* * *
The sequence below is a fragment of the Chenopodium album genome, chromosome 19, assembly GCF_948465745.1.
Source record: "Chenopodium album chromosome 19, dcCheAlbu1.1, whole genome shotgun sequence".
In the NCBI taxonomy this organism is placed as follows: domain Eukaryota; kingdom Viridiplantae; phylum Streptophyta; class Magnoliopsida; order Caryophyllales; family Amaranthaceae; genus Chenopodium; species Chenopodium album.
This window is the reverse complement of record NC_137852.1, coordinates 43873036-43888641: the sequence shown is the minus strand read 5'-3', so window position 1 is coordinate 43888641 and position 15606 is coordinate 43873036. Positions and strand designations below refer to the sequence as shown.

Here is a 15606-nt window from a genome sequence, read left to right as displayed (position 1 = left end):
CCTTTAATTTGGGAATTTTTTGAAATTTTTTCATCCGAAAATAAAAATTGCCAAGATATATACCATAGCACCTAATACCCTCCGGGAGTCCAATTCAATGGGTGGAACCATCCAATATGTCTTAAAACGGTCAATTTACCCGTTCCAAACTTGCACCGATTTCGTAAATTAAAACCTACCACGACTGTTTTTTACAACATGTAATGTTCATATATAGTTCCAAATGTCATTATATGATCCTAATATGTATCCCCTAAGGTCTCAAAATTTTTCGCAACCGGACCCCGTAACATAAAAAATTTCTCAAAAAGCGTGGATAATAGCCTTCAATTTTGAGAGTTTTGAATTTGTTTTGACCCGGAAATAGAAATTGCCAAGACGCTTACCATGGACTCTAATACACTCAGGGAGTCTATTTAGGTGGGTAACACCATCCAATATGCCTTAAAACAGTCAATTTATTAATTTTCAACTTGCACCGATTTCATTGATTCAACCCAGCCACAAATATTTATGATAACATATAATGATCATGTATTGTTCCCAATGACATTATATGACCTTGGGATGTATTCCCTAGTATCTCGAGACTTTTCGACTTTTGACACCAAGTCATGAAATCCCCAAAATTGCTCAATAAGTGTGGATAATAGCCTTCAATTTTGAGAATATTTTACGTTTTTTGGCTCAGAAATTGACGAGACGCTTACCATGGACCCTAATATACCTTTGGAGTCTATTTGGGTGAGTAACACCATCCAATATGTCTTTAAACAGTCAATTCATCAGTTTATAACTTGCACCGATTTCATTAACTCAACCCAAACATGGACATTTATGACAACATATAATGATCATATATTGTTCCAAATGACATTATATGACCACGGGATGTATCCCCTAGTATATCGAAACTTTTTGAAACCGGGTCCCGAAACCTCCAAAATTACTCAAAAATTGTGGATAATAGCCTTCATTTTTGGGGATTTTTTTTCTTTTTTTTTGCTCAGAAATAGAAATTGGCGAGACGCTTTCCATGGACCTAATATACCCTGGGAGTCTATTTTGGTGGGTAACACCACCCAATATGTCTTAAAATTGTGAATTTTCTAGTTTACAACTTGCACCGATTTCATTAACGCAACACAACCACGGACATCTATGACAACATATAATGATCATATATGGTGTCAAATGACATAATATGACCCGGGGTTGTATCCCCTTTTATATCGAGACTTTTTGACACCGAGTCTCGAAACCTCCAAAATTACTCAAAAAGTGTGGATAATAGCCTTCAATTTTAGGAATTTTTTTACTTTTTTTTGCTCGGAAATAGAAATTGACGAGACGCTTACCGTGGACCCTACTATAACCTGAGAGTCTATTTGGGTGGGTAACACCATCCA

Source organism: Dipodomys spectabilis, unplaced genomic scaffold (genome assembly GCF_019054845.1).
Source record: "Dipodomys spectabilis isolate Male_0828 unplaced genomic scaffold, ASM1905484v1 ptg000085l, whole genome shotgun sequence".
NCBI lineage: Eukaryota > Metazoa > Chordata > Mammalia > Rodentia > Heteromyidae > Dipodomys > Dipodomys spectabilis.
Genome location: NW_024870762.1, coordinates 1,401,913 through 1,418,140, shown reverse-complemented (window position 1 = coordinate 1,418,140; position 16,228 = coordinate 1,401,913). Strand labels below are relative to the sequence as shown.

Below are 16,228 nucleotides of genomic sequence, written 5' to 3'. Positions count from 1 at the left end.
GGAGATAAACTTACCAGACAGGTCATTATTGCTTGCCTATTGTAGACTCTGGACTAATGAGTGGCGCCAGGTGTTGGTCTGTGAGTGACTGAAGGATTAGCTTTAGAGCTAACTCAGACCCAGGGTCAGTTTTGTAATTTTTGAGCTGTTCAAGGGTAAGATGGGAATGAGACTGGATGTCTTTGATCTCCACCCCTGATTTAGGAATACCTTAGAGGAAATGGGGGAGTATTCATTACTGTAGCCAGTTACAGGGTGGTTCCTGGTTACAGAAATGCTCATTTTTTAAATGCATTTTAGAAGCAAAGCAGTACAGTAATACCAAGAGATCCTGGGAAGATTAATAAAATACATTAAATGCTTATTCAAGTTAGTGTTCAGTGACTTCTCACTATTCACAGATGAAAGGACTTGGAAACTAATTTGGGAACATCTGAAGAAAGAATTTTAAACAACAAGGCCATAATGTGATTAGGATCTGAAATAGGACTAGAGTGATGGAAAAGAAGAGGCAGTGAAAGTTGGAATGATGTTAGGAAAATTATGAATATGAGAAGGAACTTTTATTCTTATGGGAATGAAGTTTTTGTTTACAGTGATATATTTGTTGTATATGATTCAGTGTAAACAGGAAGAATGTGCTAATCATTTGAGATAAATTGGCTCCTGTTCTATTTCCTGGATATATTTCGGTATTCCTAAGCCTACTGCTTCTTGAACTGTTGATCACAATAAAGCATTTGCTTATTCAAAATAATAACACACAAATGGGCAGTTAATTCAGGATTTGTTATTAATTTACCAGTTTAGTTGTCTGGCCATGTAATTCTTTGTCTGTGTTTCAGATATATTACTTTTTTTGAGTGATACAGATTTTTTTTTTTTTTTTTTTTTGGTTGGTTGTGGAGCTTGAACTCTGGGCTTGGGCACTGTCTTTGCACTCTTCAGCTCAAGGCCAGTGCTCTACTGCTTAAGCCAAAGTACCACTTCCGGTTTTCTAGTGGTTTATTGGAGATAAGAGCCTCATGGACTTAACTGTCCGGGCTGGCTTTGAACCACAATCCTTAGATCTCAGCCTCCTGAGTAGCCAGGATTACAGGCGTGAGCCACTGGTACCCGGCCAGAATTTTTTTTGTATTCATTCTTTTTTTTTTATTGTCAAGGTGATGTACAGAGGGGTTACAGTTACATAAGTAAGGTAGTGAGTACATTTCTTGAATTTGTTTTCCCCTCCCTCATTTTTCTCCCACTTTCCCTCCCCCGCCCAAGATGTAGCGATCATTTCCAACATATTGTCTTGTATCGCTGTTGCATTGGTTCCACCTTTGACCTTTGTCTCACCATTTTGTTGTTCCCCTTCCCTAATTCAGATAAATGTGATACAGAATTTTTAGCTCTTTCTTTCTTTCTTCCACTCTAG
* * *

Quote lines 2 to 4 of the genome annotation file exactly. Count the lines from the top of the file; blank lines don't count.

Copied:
Source record: "Chenopodium album chromosome 19, dcCheAlbu1.1, whole genome shotgun sequence".
In the NCBI taxonomy this organism is placed as follows: domain Eukaryota; kingdom Viridiplantae; phylum Streptophyta; class Magnoliopsida; order Caryophyllales; family Amaranthaceae; genus Chenopodium; species Chenopodium album.
This window is the reverse complement of record NC_137852.1, coordinates 43873036-43888641: the sequence shown is the minus strand read 5'-3', so window position 1 is coordinate 43888641 and position 15606 is coordinate 43873036. Positions and strand designations below refer to the sequence as shown.